No apologies 

"Why do they hate us?"

As a historian, this question — asked mostly by white Americans in the wake of Sept. 11 — struck me as naïve, at best, and arrogant, at worst.

As a student of U. S. foreign policy, and particularly the CIA‚s half-century of covert (but by no means secret) intrigues abroad, during which it waged wars, toppled governments, and plotted the assassination of foreign leaders deemed a threat or obstacle to U. S. interests, my immediate reaction to this question was the same as that of most black people I spoke with then and since: What goes around comes around.

As a student of U. S. domestic policy, and particularly the FBI’s near-century of clandestine (but by no means secret) intrigues at home, during which it waged wars on dissent, destroyed lives and movements, and instigated violence against American leaders deemed a threat or obstacle to national security, I won’t apologize for this reaction, nor hasten to assure white Americans that everyone feels the way that they do.

The targets of these foreign and domestic intrigues were usually people of color. As a member of an oppressed class, America in 2001 meant a return to those bad old days.

I am only one of many who believe that America’s racist seeds have helped to create an environment that now threatens all Americans, yet few seem prepared to look at its roots.

My parents and older siblings were involved in the movement against racism and war. I’m old enough to have personal memories of a time when dissent was seen as treason, questioning the status quo was considered subversive, and one was deemed guilty because of their religion, ethnicity, beliefs, and/or associations.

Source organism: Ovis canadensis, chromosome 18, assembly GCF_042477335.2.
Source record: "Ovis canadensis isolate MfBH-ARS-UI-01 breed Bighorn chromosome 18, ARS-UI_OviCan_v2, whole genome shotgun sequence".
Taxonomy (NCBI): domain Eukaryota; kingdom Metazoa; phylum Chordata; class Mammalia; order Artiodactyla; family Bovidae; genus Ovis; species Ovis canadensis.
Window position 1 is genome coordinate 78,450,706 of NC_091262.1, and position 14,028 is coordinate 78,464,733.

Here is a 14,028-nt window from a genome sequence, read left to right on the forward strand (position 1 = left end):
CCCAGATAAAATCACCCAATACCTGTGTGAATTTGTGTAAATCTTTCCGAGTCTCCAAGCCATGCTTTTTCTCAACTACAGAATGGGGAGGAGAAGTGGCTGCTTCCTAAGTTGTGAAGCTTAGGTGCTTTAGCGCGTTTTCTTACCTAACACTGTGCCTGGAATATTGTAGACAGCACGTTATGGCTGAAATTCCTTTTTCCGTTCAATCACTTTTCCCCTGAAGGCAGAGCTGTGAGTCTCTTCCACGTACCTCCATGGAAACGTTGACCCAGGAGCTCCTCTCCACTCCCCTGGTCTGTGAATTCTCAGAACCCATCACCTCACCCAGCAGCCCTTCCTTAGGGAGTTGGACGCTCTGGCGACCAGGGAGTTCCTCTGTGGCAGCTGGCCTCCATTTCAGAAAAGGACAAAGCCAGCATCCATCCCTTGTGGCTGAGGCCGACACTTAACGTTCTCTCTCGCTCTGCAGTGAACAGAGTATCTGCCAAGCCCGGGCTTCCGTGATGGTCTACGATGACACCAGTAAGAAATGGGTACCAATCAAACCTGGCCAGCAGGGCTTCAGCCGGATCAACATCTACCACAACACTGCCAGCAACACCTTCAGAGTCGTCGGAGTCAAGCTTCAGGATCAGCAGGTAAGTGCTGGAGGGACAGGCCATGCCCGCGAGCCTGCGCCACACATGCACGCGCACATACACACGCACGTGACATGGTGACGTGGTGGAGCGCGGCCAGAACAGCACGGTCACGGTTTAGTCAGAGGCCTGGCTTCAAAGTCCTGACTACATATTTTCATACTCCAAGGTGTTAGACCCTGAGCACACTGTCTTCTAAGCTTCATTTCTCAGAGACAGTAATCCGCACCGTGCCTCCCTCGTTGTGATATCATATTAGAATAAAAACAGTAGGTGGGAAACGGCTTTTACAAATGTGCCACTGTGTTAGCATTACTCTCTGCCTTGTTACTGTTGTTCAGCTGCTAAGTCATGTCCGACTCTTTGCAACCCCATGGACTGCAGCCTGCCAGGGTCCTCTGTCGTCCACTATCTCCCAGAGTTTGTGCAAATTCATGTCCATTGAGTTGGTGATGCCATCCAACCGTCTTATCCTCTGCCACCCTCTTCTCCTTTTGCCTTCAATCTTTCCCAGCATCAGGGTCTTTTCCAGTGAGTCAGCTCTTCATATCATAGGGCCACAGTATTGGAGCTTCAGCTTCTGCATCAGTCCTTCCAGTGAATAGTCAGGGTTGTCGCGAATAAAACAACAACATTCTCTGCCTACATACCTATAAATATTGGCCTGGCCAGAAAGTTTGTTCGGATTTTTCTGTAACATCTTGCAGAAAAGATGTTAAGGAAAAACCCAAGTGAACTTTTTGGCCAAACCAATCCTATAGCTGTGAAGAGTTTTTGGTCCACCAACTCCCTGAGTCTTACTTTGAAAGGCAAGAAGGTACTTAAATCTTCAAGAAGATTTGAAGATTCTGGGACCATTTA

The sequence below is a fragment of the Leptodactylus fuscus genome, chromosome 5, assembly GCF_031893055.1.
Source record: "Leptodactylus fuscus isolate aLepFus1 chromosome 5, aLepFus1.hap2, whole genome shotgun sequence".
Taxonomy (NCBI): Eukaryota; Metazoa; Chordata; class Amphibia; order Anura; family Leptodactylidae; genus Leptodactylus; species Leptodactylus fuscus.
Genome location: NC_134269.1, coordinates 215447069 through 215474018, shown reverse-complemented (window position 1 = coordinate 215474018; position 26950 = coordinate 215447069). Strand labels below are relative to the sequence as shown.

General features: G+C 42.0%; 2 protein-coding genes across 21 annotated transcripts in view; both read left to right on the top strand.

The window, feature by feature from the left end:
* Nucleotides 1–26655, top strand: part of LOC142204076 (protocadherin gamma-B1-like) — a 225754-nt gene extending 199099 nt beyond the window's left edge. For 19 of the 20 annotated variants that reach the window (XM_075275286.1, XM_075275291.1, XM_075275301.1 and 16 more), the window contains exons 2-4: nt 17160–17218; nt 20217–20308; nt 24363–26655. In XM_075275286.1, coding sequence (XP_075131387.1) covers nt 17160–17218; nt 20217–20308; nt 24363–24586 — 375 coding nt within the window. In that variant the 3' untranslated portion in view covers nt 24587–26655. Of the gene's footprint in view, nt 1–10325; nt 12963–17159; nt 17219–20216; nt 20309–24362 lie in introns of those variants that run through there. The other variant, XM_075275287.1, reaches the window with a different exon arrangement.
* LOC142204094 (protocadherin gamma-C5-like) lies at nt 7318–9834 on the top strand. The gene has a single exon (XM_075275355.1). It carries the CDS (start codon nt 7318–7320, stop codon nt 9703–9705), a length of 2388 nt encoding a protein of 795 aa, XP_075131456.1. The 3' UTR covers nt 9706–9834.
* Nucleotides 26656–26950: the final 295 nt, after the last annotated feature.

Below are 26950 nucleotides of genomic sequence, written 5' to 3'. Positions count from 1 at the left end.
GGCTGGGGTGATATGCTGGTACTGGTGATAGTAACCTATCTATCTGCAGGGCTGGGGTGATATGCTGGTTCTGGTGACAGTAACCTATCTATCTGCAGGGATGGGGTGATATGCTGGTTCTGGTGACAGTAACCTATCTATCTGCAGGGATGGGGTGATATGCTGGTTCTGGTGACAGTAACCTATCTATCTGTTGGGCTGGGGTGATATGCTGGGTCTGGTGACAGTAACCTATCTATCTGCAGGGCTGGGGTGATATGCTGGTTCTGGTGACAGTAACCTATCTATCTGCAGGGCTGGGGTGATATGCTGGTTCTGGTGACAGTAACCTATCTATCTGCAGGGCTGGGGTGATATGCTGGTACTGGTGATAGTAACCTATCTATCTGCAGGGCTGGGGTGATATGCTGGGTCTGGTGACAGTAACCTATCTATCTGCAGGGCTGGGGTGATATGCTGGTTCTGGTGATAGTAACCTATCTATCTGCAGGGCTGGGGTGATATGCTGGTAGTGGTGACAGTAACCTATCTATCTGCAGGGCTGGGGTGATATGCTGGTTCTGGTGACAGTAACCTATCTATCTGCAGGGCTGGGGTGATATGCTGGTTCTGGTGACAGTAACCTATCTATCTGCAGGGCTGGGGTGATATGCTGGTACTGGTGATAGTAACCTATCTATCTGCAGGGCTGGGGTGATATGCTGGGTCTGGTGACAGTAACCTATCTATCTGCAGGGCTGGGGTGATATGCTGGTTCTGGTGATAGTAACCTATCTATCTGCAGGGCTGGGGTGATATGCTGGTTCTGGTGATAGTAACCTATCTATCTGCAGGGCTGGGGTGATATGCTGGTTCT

Then, as now, the government justified its narrowing of civil liberties by declaring a righteous war against an evil external enemy and an insidious "fifth column" in our midst, usually foreign-born with distinctive names, lifestyles, and beliefs.

Then, as now, the powers-that-be exploited grief and promoted fear to erect a powerful national security apparatus that included an Attorney General’s list of subversive organizations.

Then, as now, the war and justice seemed color-coded.

When a young white man was convicted of the Oklahoma City bombing, a national net of suspicion was not cast over all young white men with crew cuts as being potential terrorists or accessories. The same cannot be said of Arab-Americans and Muslims today or Japanese-Americans after the attack on Pearl Harbor.

When the mainstream media christened New York City police officers as "heroes," many black people wondered where this courage was when few to none crossed the thin blue line to testify against their brothers in the heinous mutilation a black Haitian and the firing squad shooting of a black Guinean.

Even black law enforcement officers have been victimized by New York’s finest for being unlucky enough to be caught standing, walking, running, or driving while black.

Many African-Americans wonder why white Americans who support an open-ended campaign for "justice" against foreign terrorists seem deaf to or outright dismissive of calls for reparations for centuries of homeland enslavement.

Not a single, horrific day, but an organized, institutionalized system of terror that dispossessed millions of their humanity and robbed their progeny of their futures — an extended atrocity that will haunt yet more generations if no national effort is made to redress its effects.

Some black Americans noted the coincidence of the United States refusal to allow the question of reparations to even be raised at the U.N. conference against racism in Durban, South Africa — only days before Sept. 11.

Of course, those who make such a link will be called emotional, irrational, oversensitive, confused, hateful. But, as Malcolm X said, a person who’s been stabbed with a nine-inch knife is not consoled when it’s pulled out six inches, particularly when the one who put it there avoids admitting it or the damage it caused, and fails to appreciate that, even if it was removed, it would still leave a scar. Historian Paul Lee is the director of Best Efforts Inc., a professional research and consulting service based in Highland

Best Things to Do In Detroit

Newsletters

Never miss a beat

Sign Up Now

Subscribe now to get the latest news delivered right to your inbox.